Saturday, August 30, 2008

Nonprofit Hospitals

This is an important article to read in its entirety. This monopolistic behavior is limited not only to Roanoke, VA but is also readily apparent in Reno, NV---where the largest "non-profit" hospital refuses patients without insurance for surgery, does not buy updated surgical equipment, does not provide appropriate nursing staffing, does not pay doctors for taking call for its emergency room..yet continues to make real estate investments (including buying local competitive surgical centers), pay exorbitant salaries to its "suits," and even spent a rumored 10 million dollars on a name change for "branding purposes." What can one expect when doctors are excluded from the managerial hierarchy to a great extent.
ROANOKE, Va. -- In 1989, the U.S. Department of Justice tried but failed to prevent a merger between nonprofit Carilion Health System and this former railroad town's other hospital. The merger, it warned in an unsuccessful antitrust lawsuit, would create a monopoly over medical care in the area.

Nearly two decades later, the cost of health care in the Roanoke Valley -- a region in southwestern Virginia with a population of 300,000 -- is soaring. Health-insurance rates in Roanoke have gone from being the lowest in the state to the highest.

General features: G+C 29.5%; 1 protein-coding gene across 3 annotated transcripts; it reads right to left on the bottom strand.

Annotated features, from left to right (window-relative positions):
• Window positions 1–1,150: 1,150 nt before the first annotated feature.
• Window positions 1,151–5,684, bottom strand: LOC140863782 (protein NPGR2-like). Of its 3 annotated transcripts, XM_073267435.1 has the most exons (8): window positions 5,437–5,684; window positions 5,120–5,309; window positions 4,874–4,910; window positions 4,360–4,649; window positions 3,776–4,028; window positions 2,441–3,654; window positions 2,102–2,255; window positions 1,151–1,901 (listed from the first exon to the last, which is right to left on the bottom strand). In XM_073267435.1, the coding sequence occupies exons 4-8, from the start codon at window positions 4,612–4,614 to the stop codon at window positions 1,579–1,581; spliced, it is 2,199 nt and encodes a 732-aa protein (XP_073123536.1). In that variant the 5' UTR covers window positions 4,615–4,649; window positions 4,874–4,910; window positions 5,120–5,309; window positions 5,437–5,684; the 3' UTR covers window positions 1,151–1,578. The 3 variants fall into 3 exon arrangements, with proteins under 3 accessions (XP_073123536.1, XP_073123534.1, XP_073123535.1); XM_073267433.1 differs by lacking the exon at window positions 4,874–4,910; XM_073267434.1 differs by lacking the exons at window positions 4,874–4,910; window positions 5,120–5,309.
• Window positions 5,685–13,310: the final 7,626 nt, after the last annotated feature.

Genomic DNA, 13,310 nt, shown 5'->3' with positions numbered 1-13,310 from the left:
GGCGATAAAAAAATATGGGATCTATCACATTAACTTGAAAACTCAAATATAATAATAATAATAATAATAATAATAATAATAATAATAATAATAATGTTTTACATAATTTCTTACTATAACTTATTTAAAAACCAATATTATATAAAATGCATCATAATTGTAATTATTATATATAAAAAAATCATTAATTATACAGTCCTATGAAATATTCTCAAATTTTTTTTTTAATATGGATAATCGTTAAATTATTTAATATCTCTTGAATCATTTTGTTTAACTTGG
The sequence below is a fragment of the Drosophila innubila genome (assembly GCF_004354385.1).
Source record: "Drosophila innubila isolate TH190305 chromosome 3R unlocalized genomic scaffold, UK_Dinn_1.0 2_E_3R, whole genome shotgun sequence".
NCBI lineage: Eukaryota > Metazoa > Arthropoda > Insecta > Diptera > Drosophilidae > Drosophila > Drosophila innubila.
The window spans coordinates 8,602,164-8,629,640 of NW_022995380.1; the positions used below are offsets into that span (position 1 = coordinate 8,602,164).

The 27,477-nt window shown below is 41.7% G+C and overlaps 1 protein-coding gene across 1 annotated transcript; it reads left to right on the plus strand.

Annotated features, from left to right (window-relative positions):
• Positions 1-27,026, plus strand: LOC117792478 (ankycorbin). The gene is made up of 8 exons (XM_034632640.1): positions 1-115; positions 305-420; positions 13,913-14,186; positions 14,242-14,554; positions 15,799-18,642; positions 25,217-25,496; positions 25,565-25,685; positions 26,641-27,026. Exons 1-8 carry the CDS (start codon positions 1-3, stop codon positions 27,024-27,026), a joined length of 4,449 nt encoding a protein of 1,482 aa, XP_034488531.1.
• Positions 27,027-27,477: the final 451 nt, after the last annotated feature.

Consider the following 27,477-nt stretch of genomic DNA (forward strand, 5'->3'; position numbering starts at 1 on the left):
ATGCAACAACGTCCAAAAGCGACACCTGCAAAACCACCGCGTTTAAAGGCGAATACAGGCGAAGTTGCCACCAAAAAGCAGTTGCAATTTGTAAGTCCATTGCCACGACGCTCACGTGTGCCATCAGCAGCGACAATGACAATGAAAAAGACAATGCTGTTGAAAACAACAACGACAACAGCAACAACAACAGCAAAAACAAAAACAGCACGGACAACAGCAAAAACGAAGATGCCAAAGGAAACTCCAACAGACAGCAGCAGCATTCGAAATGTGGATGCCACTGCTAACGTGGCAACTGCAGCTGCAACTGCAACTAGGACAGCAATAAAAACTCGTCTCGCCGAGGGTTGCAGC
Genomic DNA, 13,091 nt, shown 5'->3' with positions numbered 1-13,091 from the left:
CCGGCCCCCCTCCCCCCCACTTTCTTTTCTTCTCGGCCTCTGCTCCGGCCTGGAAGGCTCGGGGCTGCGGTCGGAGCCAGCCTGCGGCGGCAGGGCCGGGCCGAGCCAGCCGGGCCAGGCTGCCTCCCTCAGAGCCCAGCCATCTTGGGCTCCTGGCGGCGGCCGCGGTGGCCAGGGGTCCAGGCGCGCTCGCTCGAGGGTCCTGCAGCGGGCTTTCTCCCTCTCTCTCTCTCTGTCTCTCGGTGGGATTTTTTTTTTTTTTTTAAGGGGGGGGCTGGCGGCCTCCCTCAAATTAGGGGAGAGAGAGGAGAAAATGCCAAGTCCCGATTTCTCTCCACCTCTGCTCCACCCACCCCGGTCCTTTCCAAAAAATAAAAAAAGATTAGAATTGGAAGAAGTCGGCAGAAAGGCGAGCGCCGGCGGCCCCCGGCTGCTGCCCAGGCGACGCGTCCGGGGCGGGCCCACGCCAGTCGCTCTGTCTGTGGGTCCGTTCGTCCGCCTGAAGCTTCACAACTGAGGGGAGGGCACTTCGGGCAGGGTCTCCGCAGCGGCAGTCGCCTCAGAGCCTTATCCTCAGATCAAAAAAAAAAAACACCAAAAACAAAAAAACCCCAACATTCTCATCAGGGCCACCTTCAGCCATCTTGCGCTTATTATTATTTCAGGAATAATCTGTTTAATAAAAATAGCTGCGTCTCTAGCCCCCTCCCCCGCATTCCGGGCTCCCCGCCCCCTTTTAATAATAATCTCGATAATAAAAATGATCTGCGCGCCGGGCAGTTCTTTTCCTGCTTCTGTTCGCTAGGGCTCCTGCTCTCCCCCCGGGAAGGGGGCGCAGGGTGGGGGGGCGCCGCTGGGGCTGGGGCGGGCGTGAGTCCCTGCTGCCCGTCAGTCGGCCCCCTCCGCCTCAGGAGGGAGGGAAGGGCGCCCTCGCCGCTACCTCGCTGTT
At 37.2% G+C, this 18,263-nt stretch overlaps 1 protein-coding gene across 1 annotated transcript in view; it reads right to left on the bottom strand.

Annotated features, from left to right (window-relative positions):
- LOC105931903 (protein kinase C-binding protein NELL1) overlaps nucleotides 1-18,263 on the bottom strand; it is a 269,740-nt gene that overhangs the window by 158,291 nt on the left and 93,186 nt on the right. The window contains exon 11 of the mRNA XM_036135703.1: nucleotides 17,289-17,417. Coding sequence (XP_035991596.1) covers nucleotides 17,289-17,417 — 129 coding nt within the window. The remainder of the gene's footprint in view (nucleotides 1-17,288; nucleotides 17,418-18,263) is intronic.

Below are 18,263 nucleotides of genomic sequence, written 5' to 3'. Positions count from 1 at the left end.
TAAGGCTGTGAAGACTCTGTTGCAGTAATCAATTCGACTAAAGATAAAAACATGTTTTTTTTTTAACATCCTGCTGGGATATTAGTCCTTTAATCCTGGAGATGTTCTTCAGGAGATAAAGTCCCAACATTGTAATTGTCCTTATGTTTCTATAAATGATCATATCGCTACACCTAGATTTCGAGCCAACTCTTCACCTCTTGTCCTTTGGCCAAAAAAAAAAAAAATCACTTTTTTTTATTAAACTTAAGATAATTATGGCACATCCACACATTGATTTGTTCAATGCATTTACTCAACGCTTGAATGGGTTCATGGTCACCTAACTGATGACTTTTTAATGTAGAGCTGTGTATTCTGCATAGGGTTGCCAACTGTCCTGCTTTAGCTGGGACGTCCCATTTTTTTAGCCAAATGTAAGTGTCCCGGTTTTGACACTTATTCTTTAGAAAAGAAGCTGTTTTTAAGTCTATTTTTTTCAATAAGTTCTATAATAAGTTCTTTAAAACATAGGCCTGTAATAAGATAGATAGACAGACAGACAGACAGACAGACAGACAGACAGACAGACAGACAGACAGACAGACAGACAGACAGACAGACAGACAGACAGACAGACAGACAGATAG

hat's partly a reflection of Carilion's prices. Carilion charges $4,727 for a colonoscopy, four to 10 times what a local endoscopy center charges for the procedure. Carilion bills $1,606 for a neck CT scan, compared with the $675 charged by a local imaging center.

Carilion's market clout is manifest in other ways. With eight hospitals, 11,000 employees and $1 billion in assets, the tax-exempt hospital system has become one of the dominant players in the Roanoke Valley's economy. Its dozens of subsidiaries include businesses ranging from athletic clubs to a venture-capital fund.

The power of nonprofit hospital systems like Carilion over their regional communities has increased in recent years as their incomes have surged. Critics charge this is creating untaxed local health-care monopolies that drive the costs of care higher for patients and businesses.

Originally set up to serve the poor, nonprofit hospitals account for the majority of U.S. hospitals. They are exempt from taxes and are supposed to channel income they generate back into operations, while providing benefits to their communities. But they have come under fire from patient advocates and members of Congress for stinting on charity care even as they amass large cash hoards, build new facilities and award big paychecks to their executives.

Fueled by large, untaxed investment gains, Carilion's profits have risen over the past five years, reaching $107 million last year. Over the same period, the total annual compensation of its chief executive, Dr. Murphy, nearly tripled to $2.07 million. His predecessor, Thomas Robertson, received a lump-sum pension from Carilion of $7.4 million in 2003, on top of more than $2 million in previous pension payouts.

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